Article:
The old man was on his knees on the mirrorlike marble floor in the entry hall of the house, barely ten feet from the front door. His upper body was slumped forward and to the left, his head lying in a pool of blood. Bodenstein didn't want to imagine how his face looked, or what was left of it. The fatal bullet had entered the back of his head, and the small dark hole seemed remarkably inconspicuous. The exit of the bullet, however, had caused considerable damage. Blood and brain matter were sprayed all over the room, sticking to the subtle pattern of the silk wallpaper, to the door frame, the paintings, and the big Venetian mirror next to the front door.
"Hello, boss." Pia Kirchhoff stepped out of the doorway at the end of the entry hall. She had been a member of the K-11 team at the Regional Criminal Police in Hofheim for about two years. Although she was usually a real morning person, today she looked as if she'd overslept.
Bodenstein had a hunch why, but he stifled a remark and nodded to her.
Their colleagues from the evidence team arrived, took one look at the body from the front door, and stepped outside to put on white disposable overalls and booties.
"Superintendent!" called one of the men, and Bodenstein turned to the door.
"There's a cell phone lying here." With his gloved right hand, the officer fished out a phone from the flower bed next to the front door.
"Bag it," said Bodenstein. "Maybe we'll get lucky and it belongs to the perp."
He turned around. A sunbeam coming in the doorway struck the big mirror and lit it up for a moment. Bodenstein stopped short.
"Did you see this?" he asked his colleague.
"What is it?" Pia Kirchhoff came closer. She had plaited her blond hair into two braids and wasn't even wearing eye makeup, a sure sign that she'd been in a hurry this morning. Bodenstein pointed to the mirror. In the middle of the blood spatter, a number had been scrawled. Pia squinted and scrutinized the five figures.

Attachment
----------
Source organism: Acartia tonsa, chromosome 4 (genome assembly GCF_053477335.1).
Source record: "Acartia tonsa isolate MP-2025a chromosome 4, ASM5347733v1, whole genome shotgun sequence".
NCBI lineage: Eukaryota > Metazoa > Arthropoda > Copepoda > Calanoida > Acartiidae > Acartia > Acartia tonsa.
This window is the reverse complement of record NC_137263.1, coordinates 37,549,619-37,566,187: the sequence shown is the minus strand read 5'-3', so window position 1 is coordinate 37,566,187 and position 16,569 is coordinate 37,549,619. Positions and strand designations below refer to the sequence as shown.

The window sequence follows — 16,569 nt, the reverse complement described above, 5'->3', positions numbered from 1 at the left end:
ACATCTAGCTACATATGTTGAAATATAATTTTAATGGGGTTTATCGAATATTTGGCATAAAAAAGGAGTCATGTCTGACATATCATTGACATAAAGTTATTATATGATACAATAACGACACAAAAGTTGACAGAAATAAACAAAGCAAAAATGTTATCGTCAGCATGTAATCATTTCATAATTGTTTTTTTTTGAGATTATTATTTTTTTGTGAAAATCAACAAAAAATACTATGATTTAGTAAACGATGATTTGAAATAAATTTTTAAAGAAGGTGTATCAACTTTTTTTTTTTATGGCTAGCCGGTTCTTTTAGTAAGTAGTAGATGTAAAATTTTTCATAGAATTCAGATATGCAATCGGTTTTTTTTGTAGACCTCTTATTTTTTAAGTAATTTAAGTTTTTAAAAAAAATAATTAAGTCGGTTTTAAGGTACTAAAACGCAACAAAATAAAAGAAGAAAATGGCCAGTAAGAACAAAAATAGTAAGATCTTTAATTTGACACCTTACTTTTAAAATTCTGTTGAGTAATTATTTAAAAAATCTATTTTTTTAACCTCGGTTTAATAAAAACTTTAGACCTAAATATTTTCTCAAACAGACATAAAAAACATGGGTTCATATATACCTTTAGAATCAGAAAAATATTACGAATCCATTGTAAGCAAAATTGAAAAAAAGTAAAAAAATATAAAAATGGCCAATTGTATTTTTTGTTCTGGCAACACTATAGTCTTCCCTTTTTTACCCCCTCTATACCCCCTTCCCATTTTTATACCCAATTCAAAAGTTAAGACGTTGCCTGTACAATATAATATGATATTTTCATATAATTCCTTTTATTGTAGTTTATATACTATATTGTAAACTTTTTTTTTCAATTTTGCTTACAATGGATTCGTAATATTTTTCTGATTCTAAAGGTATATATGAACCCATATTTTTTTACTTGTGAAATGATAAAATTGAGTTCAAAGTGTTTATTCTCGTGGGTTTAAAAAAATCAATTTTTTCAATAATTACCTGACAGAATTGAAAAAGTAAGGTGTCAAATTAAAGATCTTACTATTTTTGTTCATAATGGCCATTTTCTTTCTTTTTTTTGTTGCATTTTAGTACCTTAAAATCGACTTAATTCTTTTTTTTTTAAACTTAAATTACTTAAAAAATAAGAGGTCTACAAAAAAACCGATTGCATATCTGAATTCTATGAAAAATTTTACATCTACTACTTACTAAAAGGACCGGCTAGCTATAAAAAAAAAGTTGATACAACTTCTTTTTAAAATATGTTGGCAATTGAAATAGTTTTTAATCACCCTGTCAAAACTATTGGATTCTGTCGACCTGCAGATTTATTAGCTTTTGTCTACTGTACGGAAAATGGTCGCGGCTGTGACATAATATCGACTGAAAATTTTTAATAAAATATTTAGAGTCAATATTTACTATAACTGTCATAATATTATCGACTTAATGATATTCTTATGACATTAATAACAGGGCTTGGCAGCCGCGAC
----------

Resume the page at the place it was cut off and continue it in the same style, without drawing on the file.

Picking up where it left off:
"One one six four five. What could that mean?"
"I don't have the foggiest idea," Bodenstein admitted, tiptoeing past the corpse so as not to disturb any evidence. He didn't go into the kitchen right away, but he looked into the rooms off the entry hall and the foyer. The house was a bungalow, but bigger than it looked from the outside. The decor was old-fashioned — heavy furniture in the late-nineteenth-century style, walnut and oak, with carved details. In the living room, there were faded Persian area rugs on top of the beige carpet.
"He must have had a visitor." Pia pointed to the coffee table in front of the couch. Two wineglasses and a bottle of red wine stood on the marble surface, and next to them was a small white porcelain dish containing olive pits. "The front door wasn't damaged, and from the first cursory examination, there were no signs of a break-in. Maybe he offered his murderer something to drink."
Bodenstein went over to the low coffee table, bent down, and squinted to read the label on the wine bottle.
"Unbelievable." He reached for the bottle but remembered just in time that he wasn't wearing gloves.
"What is it?" asked Pia Kirchhoff. Bodenstein straightened up.
"It's a 1993 Château Pétrus," he replied with a reverent look at the unprepossessing green bottle, so sought after in the world of wine, with the red type in the middle of the label. "This one bottle costs about as much as a small car."
Bodenstein didn't know whether his colleague was referring to the crazy people who would pay that much money for a bottle of wine or to the fact that the murder victim, shortly before his death — and perhaps in the company of his murderer — had partaken of such a noble vintage.
"What do we know about the deceased?" he asked after determining that the bottle was only half-empty. He felt genuine regret at the thought that the rest would have to be poured down the drain before the bottle was sent to the lab.
"Goldberg had been living here since last October," said Pia. "He was born in Germany, but he spent over sixty years in the United States, and he must have been quite an important man there. The housekeeper thinks his family was very well-to-do."
"Did he live alone? He was pretty old, after all."
"Ninety-two. But quite physically active. The housekeeper has an apartment in the basement. She has two nights off, on the Sabbath and another evening of her choosing."
"Goldberg was Jewish?" Bodenstein glanced around the living room until he caught sight of a bronze seven-armed candelabra on a sideboard. The candles in the menorah had not yet been lit. They went into the kitchen. In contrast to the rest of the house, it was bright and modern.
"This is Eva Ströbel," Pia said, introducing her boss to the woman sitting at the kitchen table, who now stood up. "Mr. Goldberg's housekeeper."